North Macedonia, let’s not forget, is part of an international community of countries. One of the smallest nations in Europe has its own state, its own nation, and its own language, an achievement unthinkable for far larger nations in the world. But this is a society of dangerous life.

In the international community of states, there is no parliament that passes laws, no government to enforce them, and no police to enforce them. There is no right in the form of subordination, as in the domestic society, but a right in the form of coordination, because the most important hierarchy is the hierarchy of power. Why else would America set itself the task of having its military power greater than that of all the other great powers combined? Why would RS Macedonia want to join NATO? In this international society, the policies of states derive primarily from their state interests and are carried out precisely with the help of the power they possess. Everyone, from the smallest to the largest, is armed, and the war is a continuation of diplomacy by other means. So, as I warned my students, in this dangerous and deep-sea of ​​world politics, whales and sardines swim, and heavily on the sardine, which is thought to be a whale. But I comforted them that there were happy sardines and unhappy whales.

And now in Shtip. The Stip advisers of VMRO-DPMNE, although unaware of this, came into confrontation with the international community from countries. The struggle for the return of the constitutional name promised by their central leadership has begun in the municipality. Logically, the example will be followed by those who voted for the return of our constitutional name, expecting the party leadership to repeat the same in the international community of states. If he wants to provoke early elections and win them, the VMRO-DPMNE leadership will have to follow the will of its voters and return the constitutional name wherever it wins. Otherwise, he may lose the announced parliamentary elections. The revision of the Ohrid Agreement, the Prespa Treaty, the Treaty with Bulgaria, was part of the victorious narrative of Macedonian nationalists, politicians, and intellectuals.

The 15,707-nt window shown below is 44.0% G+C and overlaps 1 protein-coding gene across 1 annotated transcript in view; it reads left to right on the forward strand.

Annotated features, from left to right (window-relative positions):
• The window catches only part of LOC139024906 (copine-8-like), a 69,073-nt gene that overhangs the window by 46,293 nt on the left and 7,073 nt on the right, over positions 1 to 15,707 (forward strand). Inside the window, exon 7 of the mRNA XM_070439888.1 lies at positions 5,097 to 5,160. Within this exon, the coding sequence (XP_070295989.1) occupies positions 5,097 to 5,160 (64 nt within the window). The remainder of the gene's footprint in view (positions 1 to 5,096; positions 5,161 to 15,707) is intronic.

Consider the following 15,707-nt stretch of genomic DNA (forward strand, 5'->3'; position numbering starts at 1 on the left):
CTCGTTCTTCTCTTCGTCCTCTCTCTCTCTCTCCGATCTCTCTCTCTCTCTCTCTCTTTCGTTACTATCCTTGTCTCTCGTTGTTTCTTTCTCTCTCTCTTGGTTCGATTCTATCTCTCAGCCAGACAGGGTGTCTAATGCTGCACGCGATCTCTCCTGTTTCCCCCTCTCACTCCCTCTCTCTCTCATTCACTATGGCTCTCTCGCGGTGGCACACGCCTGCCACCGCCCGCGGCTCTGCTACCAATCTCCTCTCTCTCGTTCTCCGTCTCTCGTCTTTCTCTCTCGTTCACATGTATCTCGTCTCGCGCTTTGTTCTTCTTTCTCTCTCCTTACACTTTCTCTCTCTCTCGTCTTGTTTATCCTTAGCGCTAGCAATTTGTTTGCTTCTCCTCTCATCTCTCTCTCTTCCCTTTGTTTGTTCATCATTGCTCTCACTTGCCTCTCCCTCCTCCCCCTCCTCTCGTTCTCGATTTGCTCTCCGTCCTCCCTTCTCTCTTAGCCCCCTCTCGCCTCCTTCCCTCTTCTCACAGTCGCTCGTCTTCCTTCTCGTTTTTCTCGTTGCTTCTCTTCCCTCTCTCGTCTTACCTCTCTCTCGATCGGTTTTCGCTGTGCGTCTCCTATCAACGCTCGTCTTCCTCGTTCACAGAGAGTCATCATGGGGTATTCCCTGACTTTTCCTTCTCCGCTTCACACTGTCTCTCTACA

The central leadership of Macedonian nationalists, even if it does not understand much of international politics, is certainly not happy that the fanfare of the attack on the return of the constitutional name sounded premature, but there will be no choice but to join. After all, these are their election promises, which are so easily given by the opposition, but impossible to fulfill from the position of power. The lie that a revision of the Ohrid, Prespa, and Treaties with Bulgaria is possible will be exposed if Macedonian nationalists come to power. But that would mean at least four years of trampling on the ground. Does RS Macedonia have the right to withdraw from the mentioned agreements? Of course, there is. We are a sovereign state and we can decide in our parliament what we want. We can declare war on Afghanistan if we want to, as long as we don’t get lost at the airports while we’re there. The pinch example is illustrative. It shows that we will first quarrel with each other and only then with our NATO allies. But a quarrel in a multiethnic Macedonia is no ordinary quarrel. This is a dangerous quarrel. As for the name dispute between Macedonians, hardly anyone thinks that there is even one person who is happy with the North. There is hardly even one. There are only those who understand and those who do not understand. And there are parties that abuse the patriotism of the offended Macedonian, who understands that this is the struggle and such are the victims for the survival of small countries in world politics.